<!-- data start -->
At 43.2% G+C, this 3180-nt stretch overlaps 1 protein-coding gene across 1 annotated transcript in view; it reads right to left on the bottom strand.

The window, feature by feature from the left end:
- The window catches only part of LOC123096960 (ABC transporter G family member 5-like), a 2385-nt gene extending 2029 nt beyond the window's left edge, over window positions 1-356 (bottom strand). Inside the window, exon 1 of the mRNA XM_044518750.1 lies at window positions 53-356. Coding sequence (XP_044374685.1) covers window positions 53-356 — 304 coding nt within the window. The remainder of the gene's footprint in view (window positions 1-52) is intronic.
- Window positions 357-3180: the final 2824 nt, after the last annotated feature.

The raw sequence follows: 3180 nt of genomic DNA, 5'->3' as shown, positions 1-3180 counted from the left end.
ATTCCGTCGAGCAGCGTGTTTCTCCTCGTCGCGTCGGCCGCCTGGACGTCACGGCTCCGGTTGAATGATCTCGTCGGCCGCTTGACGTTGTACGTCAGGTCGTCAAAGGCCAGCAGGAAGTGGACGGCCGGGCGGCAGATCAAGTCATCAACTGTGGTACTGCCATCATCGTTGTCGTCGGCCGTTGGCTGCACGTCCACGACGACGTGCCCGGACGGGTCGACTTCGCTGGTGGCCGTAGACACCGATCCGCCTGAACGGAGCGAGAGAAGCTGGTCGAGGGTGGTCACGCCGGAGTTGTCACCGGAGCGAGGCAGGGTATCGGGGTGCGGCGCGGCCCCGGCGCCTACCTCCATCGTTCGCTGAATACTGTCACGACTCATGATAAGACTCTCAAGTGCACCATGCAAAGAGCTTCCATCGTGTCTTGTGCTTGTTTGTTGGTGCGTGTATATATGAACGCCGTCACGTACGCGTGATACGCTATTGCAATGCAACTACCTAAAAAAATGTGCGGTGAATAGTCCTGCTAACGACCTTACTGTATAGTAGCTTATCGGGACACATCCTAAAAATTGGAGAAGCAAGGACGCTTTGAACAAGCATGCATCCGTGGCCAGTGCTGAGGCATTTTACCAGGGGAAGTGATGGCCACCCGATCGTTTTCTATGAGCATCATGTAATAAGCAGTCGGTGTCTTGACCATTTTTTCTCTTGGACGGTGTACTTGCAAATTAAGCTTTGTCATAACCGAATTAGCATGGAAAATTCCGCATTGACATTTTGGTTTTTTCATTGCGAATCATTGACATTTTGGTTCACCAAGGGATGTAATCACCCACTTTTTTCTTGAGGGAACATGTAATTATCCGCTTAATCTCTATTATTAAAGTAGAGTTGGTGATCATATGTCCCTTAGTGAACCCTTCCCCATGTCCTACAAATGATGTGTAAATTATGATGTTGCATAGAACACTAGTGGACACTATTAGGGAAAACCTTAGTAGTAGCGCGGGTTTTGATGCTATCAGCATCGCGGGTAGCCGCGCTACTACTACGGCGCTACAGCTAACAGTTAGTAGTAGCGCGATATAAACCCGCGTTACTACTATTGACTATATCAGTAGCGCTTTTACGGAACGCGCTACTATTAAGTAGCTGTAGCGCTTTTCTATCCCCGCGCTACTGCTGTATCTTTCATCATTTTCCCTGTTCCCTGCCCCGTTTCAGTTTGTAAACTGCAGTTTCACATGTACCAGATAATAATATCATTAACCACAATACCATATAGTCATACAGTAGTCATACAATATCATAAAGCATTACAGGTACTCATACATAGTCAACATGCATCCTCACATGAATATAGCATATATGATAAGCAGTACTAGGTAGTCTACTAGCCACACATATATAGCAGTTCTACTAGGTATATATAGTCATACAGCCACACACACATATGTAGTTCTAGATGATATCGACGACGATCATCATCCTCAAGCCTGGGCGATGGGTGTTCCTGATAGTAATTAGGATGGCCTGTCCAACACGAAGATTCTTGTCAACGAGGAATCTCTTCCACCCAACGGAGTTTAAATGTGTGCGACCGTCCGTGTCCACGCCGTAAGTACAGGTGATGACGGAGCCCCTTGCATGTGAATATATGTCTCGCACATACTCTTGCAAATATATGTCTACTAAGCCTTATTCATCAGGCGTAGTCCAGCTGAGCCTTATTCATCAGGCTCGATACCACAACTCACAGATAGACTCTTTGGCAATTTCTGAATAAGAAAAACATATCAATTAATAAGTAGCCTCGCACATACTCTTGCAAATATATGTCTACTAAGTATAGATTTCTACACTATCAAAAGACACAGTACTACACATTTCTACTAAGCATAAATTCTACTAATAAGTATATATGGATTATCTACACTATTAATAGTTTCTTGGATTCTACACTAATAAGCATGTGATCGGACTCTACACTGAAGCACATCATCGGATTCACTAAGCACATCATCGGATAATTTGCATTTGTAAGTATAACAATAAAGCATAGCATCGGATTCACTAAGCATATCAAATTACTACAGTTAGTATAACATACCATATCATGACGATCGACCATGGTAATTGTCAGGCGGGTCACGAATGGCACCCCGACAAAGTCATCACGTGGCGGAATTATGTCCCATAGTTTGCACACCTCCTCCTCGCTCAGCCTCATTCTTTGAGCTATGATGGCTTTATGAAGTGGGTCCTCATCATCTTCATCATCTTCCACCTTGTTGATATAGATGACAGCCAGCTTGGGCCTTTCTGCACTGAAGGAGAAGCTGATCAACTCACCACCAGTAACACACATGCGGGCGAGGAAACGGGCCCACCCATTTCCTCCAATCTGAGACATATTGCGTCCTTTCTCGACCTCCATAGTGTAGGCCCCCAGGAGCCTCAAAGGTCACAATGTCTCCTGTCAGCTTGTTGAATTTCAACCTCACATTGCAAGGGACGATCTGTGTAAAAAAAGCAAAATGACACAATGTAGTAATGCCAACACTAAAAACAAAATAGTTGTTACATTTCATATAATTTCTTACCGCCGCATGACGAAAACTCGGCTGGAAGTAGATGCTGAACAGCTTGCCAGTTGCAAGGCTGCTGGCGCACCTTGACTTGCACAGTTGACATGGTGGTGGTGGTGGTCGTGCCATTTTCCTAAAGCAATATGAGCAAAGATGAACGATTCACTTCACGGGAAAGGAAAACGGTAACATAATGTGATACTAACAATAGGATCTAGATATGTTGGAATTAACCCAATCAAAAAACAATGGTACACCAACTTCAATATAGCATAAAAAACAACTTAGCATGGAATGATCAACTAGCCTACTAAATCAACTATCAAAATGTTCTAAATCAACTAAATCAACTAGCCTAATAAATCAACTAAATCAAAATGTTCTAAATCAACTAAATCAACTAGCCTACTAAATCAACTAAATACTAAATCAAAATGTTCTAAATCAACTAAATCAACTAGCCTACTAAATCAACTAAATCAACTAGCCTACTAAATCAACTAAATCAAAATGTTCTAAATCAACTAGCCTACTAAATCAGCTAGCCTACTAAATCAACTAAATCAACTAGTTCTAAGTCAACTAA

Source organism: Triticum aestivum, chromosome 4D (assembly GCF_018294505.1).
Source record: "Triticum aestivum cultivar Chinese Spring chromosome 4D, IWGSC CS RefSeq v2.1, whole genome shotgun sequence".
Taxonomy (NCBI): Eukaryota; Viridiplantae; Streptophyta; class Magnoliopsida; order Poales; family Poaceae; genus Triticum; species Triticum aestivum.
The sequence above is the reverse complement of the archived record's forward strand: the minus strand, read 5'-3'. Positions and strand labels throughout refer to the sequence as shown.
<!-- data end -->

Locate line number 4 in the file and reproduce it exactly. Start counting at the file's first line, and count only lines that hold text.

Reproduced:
- Window positions 357-3180: the final 2824 nt, after the last annotated feature.